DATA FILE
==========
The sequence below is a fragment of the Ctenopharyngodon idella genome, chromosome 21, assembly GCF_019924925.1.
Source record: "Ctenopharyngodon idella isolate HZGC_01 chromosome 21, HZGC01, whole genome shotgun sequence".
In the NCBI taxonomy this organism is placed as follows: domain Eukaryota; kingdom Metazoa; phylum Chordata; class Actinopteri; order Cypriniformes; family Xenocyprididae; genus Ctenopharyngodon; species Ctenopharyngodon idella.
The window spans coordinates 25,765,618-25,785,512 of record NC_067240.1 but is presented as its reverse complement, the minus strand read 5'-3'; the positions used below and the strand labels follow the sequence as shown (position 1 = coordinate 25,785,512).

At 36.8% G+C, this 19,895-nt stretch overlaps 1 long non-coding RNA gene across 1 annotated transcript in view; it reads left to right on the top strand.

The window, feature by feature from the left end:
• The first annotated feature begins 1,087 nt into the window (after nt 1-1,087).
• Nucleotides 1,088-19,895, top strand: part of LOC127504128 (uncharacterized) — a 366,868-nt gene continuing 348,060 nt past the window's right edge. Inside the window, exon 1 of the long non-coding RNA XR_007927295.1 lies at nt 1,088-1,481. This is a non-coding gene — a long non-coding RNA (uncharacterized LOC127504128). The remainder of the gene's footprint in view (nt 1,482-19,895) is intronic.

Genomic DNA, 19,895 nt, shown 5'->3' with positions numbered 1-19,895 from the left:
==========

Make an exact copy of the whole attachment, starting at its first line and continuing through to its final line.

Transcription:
The sequence below is a fragment of the Ctenopharyngodon idella genome, chromosome 21, assembly GCF_019924925.1.
Source record: "Ctenopharyngodon idella isolate HZGC_01 chromosome 21, HZGC01, whole genome shotgun sequence".
In the NCBI taxonomy this organism is placed as follows: domain Eukaryota; kingdom Metazoa; phylum Chordata; class Actinopteri; order Cypriniformes; family Xenocyprididae; genus Ctenopharyngodon; species Ctenopharyngodon idella.
The window spans coordinates 25,765,618-25,785,512 of record NC_067240.1 but is presented as its reverse complement, the minus strand read 5'-3'; the positions used below and the strand labels follow the sequence as shown (position 1 = coordinate 25,785,512).

At 36.8% G+C, this 19,895-nt stretch overlaps 1 long non-coding RNA gene across 1 annotated transcript in view; it reads left to right on the top strand.

The window, feature by feature from the left end:
• The first annotated feature begins 1,087 nt into the window (after nt 1-1,087).
• Nucleotides 1,088-19,895, top strand: part of LOC127504128 (uncharacterized) — a 366,868-nt gene continuing 348,060 nt past the window's right edge. Inside the window, exon 1 of the long non-coding RNA XR_007927295.1 lies at nt 1,088-1,481. This is a non-coding gene — a long non-coding RNA (uncharacterized LOC127504128). The remainder of the gene's footprint in view (nt 1,482-19,895) is intronic.

Genomic DNA, 19,895 nt, shown 5'->3' with positions numbered 1-19,895 from the left: